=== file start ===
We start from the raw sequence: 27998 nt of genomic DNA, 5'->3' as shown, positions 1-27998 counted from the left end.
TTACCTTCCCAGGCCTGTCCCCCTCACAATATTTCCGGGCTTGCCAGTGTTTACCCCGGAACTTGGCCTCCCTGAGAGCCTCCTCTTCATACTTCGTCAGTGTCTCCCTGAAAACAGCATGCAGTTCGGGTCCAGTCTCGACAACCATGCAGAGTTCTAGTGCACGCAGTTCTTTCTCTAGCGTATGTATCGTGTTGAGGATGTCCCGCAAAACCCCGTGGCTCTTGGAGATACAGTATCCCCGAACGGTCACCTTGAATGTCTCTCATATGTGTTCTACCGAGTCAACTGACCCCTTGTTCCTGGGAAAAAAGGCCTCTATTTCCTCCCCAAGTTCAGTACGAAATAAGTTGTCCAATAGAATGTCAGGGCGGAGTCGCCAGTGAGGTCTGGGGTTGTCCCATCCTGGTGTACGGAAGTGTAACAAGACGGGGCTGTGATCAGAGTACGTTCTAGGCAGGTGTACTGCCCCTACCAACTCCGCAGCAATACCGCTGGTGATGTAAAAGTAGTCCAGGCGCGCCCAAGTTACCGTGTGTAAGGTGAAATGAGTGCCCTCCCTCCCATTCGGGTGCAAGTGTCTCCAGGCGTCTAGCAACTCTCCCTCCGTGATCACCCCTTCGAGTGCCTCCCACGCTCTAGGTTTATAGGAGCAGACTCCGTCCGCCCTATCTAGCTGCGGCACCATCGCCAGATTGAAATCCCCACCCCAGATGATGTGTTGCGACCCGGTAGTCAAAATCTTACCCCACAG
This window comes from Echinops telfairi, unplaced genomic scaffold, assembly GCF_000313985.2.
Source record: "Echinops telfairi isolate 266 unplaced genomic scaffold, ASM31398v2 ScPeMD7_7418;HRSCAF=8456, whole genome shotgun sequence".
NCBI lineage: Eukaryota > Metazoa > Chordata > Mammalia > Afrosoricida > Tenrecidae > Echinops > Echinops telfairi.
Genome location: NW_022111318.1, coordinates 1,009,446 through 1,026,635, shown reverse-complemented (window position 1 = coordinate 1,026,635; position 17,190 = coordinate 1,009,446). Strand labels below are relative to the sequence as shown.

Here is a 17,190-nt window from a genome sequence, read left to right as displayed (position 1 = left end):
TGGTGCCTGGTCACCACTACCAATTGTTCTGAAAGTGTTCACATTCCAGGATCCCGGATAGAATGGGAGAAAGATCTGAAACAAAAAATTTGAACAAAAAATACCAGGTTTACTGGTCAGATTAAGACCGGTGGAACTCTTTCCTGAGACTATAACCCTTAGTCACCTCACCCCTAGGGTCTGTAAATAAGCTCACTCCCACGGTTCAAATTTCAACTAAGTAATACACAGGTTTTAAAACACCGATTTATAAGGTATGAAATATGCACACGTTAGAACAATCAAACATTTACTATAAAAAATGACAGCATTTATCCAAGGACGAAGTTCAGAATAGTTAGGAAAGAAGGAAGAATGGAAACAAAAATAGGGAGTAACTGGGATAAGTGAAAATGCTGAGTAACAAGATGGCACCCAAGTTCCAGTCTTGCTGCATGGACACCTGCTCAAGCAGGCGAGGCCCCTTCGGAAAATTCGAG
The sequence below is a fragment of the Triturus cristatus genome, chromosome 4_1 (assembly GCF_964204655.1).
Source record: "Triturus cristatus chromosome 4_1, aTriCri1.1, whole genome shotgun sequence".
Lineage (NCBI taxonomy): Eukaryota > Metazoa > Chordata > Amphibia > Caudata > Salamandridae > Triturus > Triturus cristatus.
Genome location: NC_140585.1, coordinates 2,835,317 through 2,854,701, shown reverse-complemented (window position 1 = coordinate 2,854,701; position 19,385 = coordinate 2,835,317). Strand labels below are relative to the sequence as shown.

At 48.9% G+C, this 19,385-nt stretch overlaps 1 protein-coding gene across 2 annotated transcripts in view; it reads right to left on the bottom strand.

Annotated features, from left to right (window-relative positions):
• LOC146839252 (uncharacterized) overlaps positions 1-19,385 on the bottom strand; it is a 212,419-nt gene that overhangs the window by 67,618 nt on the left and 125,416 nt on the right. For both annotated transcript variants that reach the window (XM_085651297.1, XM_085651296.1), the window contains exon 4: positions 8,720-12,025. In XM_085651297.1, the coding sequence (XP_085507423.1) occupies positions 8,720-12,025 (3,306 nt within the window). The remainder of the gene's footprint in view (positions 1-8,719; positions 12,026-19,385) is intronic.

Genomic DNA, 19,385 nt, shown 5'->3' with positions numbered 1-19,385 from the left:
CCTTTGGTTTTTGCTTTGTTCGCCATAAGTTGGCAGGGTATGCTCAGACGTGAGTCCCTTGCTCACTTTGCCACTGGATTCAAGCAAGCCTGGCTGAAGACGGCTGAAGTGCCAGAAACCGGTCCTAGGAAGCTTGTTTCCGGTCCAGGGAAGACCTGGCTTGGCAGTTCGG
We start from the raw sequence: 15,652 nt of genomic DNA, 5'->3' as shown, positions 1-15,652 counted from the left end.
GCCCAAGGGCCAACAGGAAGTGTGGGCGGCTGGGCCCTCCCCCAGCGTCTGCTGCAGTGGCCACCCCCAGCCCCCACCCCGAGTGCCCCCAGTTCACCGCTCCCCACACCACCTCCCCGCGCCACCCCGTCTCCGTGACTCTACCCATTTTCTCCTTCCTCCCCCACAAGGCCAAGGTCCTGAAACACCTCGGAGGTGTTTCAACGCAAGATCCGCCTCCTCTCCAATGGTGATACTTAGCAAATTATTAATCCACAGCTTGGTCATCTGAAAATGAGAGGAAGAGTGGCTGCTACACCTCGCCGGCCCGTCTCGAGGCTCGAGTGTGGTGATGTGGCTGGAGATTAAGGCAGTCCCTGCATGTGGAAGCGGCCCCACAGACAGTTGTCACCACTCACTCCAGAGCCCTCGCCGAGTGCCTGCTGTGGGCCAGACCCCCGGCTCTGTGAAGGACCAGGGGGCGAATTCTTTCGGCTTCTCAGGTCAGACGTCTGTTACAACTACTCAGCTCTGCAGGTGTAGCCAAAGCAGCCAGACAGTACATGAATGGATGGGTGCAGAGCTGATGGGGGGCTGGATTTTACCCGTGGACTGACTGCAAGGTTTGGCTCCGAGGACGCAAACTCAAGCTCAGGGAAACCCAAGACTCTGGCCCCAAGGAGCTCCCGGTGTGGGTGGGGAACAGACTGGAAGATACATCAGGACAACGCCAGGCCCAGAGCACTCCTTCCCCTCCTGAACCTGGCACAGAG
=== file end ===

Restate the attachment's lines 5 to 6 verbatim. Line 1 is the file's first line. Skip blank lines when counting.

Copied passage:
NCBI lineage: Eukaryota > Metazoa > Chordata > Mammalia > Afrosoricida > Tenrecidae > Echinops > Echinops telfairi.
Genome location: NW_022111318.1, coordinates 1,009,446 through 1,026,635, shown reverse-complemented (window position 1 = coordinate 1,026,635; position 17,190 = coordinate 1,009,446). Strand labels below are relative to the sequence as shown.